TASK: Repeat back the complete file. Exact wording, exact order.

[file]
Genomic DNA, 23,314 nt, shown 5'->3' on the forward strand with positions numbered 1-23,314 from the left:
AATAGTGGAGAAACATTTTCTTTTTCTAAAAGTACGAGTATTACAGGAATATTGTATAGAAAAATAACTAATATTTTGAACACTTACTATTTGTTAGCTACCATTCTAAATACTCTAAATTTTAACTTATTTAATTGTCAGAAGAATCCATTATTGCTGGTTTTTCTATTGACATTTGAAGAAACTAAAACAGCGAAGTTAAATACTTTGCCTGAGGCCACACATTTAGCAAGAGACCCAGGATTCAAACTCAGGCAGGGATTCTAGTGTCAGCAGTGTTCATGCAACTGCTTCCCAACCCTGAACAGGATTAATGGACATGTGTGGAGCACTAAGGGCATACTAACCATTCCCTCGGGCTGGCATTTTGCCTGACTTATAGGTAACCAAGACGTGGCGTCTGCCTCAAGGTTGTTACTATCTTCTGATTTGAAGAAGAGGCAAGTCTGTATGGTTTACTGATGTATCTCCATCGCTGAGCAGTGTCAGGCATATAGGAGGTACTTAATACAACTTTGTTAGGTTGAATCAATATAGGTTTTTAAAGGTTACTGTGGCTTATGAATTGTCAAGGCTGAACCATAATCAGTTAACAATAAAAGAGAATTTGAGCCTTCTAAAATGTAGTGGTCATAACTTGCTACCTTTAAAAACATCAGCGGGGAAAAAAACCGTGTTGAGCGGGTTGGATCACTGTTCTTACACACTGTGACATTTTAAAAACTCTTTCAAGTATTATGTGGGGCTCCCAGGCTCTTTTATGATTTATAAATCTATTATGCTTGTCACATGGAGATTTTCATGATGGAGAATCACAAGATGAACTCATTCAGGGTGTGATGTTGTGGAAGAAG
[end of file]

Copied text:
Genomic DNA, 23,314 nt, shown 5'->3' on the forward strand with positions numbered 1-23,314 from the left:
AATAGTGGAGAAACATTTTCTTTTTCTAAAAGTACGAGTATTACAGGAATATTGTATAGAAAAATAACTAATATTTTGAACACTTACTATTTGTTAGCTACCATTCTAAATACTCTAAATTTTAACTTATTTAATTGTCAGAAGAATCCATTATTGCTGGTTTTTCTATTGACATTTGAAGAAACTAAAACAGCGAAGTTAAATACTTTGCCTGAGGCCACACATTTAGCAAGAGACCCAGGATTCAAACTCAGGCAGGGATTCTAGTGTCAGCAGTGTTCATGCAACTGCTTCCCAACCCTGAACAGGATTAATGGACATGTGTGGAGCACTAAGGGCATACTAACCATTCCCTCGGGCTGGCATTTTGCCTGACTTATAGGTAACCAAGACGTGGCGTCTGCCTCAAGGTTGTTACTATCTTCTGATTTGAAGAAGAGGCAAGTCTGTATGGTTTACTGATGTATCTCCATCGCTGAGCAGTGTCAGGCATATAGGAGGTACTTAATACAACTTTGTTAGGTTGAATCAATATAGGTTTTTAAAGGTTACTGTGGCTTATGAATTGTCAAGGCTGAACCATAATCAGTTAACAATAAAAGAGAATTTGAGCCTTCTAAAATGTAGTGGTCATAACTTGCTACCTTTAAAAACATCAGCGGGGAAAAAAACCGTGTTGAGCGGGTTGGATCACTGTTCTTACACACTGTGACATTTTAAAAACTCTTTCAAGTATTATGTGGGGCTCCCAGGCTCTTTTATGATTTATAAATCTATTATGCTTGTCACATGGAGATTTTCATGATGGAGAATCACAAGATGAACTCATTCAGGGTGTGATGTTGTGGAAGAAG